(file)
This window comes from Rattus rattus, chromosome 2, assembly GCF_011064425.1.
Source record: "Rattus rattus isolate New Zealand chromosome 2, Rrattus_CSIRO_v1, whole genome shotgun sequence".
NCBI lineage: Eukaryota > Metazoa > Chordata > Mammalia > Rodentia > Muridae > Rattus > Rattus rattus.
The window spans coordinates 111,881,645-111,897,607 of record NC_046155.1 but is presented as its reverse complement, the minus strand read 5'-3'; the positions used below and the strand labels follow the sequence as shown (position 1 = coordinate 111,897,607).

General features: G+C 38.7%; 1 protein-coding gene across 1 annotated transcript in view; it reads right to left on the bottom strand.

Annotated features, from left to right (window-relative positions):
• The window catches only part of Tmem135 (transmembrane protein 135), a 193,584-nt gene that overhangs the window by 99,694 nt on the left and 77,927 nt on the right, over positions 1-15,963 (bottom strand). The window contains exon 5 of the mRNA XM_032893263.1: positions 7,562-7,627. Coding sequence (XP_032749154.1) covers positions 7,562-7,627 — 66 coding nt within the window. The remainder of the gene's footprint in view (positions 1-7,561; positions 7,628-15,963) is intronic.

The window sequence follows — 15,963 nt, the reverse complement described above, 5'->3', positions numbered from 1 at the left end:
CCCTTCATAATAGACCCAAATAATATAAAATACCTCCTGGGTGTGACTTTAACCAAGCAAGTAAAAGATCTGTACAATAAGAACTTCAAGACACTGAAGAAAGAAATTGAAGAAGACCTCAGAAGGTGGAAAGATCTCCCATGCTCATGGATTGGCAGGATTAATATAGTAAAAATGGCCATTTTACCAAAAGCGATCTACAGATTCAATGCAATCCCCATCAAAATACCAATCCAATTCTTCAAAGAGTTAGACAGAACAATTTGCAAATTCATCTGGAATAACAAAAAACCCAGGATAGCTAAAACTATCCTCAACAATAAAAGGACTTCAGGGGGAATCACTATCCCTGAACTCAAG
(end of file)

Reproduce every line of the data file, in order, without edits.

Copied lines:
This window comes from Rattus rattus, chromosome 2, assembly GCF_011064425.1.
Source record: "Rattus rattus isolate New Zealand chromosome 2, Rrattus_CSIRO_v1, whole genome shotgun sequence".
NCBI lineage: Eukaryota > Metazoa > Chordata > Mammalia > Rodentia > Muridae > Rattus > Rattus rattus.
The window spans coordinates 111,881,645-111,897,607 of record NC_046155.1 but is presented as its reverse complement, the minus strand read 5'-3'; the positions used below and the strand labels follow the sequence as shown (position 1 = coordinate 111,897,607).

General features: G+C 38.7%; 1 protein-coding gene across 1 annotated transcript in view; it reads right to left on the bottom strand.

Annotated features, from left to right (window-relative positions):
• The window catches only part of Tmem135 (transmembrane protein 135), a 193,584-nt gene that overhangs the window by 99,694 nt on the left and 77,927 nt on the right, over positions 1-15,963 (bottom strand). The window contains exon 5 of the mRNA XM_032893263.1: positions 7,562-7,627. Coding sequence (XP_032749154.1) covers positions 7,562-7,627 — 66 coding nt within the window. The remainder of the gene's footprint in view (positions 1-7,561; positions 7,628-15,963) is intronic.

The window sequence follows — 15,963 nt, the reverse complement described above, 5'->3', positions numbered from 1 at the left end:
CCCTTCATAATAGACCCAAATAATATAAAATACCTCCTGGGTGTGACTTTAACCAAGCAAGTAAAAGATCTGTACAATAAGAACTTCAAGACACTGAAGAAAGAAATTGAAGAAGACCTCAGAAGGTGGAAAGATCTCCCATGCTCATGGATTGGCAGGATTAATATAGTAAAAATGGCCATTTTACCAAAAGCGATCTACAGATTCAATGCAATCCCCATCAAAATACCAATCCAATTCTTCAAAGAGTTAGACAGAACAATTTGCAAATTCATCTGGAATAACAAAAAACCCAGGATAGCTAAAACTATCCTCAACAATAAAAGGACTTCAGGGGGAATCACTATCCCTGAACTCAAG